Plantar faciitis has been dogging me since the Philly Marathon and has prevented me from running. This past Tuesday I saw my orthopedic specialist and he ordered an MRI to be certain there is no stress fracture. A stress fracture would mean 6 weeks in a boot, and I would not be able to run the January Dopey Challenge in Disney. No fracture would mean a cortisone shot could give me relief so I could resume running. Yesterday I got the MRI and I picked up the report this afternoon.
Before I picked it up, I realized I was living out the Schrodinger’s Cat thought experiment. Until I picked up and read the report, both possibilities remained — I had a fracture or not, the cat was dead or the cat was alive — essentially both states existed until the report was opened and read.
Naturally, I was desperately hoping for a clear MRI. I really want to run Dopey for my 65th birthday coming just days before the event begins. So you might think I’d immediate read the report when handed it. Nope. I walked out to my car with the report folded in my hand. The cat remained both alive and dead.
Finally, in the car, I opened the report and read it. No fracture, it said. Diagnosis: plantar faciitis, it read. “It’s Alive!” I shouted. “The cat’s alive!” I still have a painful cortisone shot coming up, and I won’t be able to run for at least another week. I won’t be as well-trained as I hoped to be, but I still will be good to go for Dopey. So I printed out my waiver online and got my bib number: 33785.
The cat is alive, and this Roadkill will run!
This has been a truly incredible year for me, but it ended prematurely last Sunday with a limp.
I have been struggling with injuries since the end of September, and plantar faciitis seems to have been the root of my problems. I was able to rehab enough to run and complete the Steamtown Marathon in October, but my calf cramps returned the week after Steamtown. As the calf loosened up, however, the plantar faciitis flared up. After more Graston and ART treatments, it felt like I would be able to run Philly.
But after just a mile or two I was still struggling to get comfortable running. The pain in my foot just kept getting worse. By mile 4 or 5 I knew it was unlikely that I could run the entire 26.2 miles. As I passed the zoo I could see the marathoners across the river on Kelly Drive. I so wanted to go there, but I was in too much pain. By that time, I was also going very slowly. I started out doing run/walk intervals, but by mile 9 I stopped walking. It actually hurt more to walk than to do a slow shuffle/run.
As I came up to the Art Museum where the half marathon splits off to the right to finish, I was already well over 3 1/2 hours! Even if I thought I could tough it out for another 13 miles of pain, I could not have come close to the 7-hour limit for the marathon. Fortunately, Philly allows you to drop down to the half marathon for an official finish, and I gratefully took the option even with an abysmal 3:48 time. At least I completed the Half.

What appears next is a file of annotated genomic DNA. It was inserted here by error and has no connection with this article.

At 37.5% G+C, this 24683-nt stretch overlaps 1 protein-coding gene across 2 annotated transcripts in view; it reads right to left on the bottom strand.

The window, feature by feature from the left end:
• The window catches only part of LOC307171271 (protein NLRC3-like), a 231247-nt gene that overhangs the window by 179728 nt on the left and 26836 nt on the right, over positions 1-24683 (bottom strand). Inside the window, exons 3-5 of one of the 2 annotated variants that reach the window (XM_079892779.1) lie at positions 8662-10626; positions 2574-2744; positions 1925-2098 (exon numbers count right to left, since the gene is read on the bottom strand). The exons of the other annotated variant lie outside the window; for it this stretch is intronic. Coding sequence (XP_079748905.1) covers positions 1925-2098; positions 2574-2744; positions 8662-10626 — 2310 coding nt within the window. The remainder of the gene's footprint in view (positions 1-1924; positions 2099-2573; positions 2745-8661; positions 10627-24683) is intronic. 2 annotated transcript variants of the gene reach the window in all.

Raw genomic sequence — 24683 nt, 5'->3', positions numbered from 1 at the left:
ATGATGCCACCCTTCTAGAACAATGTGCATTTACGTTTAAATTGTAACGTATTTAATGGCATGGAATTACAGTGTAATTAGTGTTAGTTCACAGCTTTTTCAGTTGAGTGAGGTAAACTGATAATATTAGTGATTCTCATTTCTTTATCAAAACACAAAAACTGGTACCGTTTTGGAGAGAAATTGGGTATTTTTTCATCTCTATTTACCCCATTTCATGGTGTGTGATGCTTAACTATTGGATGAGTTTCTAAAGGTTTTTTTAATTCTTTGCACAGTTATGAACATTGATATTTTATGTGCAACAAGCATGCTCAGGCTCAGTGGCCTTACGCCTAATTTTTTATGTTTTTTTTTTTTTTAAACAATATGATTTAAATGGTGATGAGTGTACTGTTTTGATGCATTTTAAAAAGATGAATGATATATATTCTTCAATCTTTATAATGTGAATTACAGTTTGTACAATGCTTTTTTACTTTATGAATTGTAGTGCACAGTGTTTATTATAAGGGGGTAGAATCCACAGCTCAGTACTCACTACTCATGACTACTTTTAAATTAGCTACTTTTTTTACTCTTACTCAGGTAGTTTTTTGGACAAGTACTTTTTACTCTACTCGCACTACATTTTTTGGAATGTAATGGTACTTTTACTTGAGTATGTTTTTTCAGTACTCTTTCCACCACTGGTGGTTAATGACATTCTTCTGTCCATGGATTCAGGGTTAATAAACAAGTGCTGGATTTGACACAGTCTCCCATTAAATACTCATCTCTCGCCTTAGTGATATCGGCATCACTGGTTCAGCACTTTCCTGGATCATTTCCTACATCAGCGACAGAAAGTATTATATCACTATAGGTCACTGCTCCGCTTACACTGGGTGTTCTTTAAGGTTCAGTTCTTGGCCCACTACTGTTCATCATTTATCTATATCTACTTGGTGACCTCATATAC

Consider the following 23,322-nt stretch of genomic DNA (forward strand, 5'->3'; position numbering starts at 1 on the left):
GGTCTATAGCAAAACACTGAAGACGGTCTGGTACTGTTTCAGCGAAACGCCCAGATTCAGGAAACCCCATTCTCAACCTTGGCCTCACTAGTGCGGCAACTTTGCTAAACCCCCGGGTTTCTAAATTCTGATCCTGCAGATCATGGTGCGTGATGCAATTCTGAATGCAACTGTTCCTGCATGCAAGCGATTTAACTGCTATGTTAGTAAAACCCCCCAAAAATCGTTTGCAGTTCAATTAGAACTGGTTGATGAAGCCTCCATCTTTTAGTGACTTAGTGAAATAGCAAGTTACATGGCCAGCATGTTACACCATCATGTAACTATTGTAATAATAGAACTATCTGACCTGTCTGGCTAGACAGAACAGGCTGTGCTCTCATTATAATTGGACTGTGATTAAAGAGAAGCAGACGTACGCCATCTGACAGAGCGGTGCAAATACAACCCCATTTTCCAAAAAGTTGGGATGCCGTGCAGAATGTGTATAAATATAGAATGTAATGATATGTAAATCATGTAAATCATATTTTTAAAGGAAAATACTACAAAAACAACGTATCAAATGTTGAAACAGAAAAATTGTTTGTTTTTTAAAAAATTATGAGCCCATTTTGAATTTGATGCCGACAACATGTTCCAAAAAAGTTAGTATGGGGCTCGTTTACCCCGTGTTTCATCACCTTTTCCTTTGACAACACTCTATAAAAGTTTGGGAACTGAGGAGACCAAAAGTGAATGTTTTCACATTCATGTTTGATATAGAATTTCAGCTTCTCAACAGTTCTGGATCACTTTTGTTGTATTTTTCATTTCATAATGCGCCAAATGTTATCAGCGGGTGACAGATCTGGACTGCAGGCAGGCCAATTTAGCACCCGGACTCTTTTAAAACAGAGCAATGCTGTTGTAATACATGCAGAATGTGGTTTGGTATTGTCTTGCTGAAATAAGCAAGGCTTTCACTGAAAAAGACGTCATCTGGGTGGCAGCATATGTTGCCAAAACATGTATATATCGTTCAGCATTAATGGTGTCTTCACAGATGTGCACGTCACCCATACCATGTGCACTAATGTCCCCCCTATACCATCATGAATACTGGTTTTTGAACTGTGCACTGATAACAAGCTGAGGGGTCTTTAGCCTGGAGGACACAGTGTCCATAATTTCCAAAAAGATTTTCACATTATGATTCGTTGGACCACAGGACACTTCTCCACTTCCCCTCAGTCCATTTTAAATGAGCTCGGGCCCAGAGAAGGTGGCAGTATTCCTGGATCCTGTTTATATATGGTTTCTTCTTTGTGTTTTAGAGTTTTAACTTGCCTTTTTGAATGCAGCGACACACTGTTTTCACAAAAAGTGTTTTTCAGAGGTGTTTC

I was disappointed, of course, but there were some highlights from the race. Before the pain, as I approached the start, the race announcer was just ahead of me high-fiving runners so I did, too. He saw my Marathon Maniac jersey with my name on it and called out over the loudspeaker, “Here’s Marathon Maniac, Roadkill Bill!” That was so cool, and quite a few other runners along the course told me they heard him announce me.
It was also great to catch up with so many other Marathon Maniacs — at the pre-race photo at the Rocky statue and during and after the race. And I got to meet Maniac Fast Eddie McCoy near mile 4. Fast Eddie has been featured many times on The Marathon Show and the Mickey Miles podcasts I follow. Eddie recognized my name from me being on the Marathon Show and stopped to take the photo of us below.
I also tried live-blogging for the first time since I wasn’t expecting to run for time, anyway. I used the WordPress app on my iPhone. For most of the posts, I dictated the post using speech-to-text, and I included photos with a couple of posts. It worked fairly well in spite of some transcription oddities, and I’ll probably do that in some future races as well. It did feel a bit odd, though, talking into my phone when other runners were passing by!
After I crossed the finish line, the pain felt even worse. Luckily I had parked close to Logan Circle where the finish chute ended, but limping to my car was still tough. I was so happy to finally sit down in the car. At home, I hobbled into the house, and immediately put my foot in an ice bath. The rest of the night and the next morning I had to use a walker to get around the house.
So, instead of completing my 9th marathon and looking forward to my 10th this year at Rehoboth Beach on December 7, I finished my race year with a limp and whimper. Now, I need to heal so I can run the Dopey Challenge in January at Disney World. I am having twice-weekly Graston and ART treatments, and I just picked up a night splint for my foot along with a new pair of custom orthotics. I’ve also been icing my heel regularly. This coming week I’ll start doing some core work and cross training. I WILL run Disney — by hook or crook!
Pulled in at the Half Marathon. Time to relax, rehydrate, and recover!
Going to stop at the Half. Too much pain to try for the full. Doing OK though.
Hoping they don’t need a roadkill specimen
Crossing Spring Garden on the way to the zoo.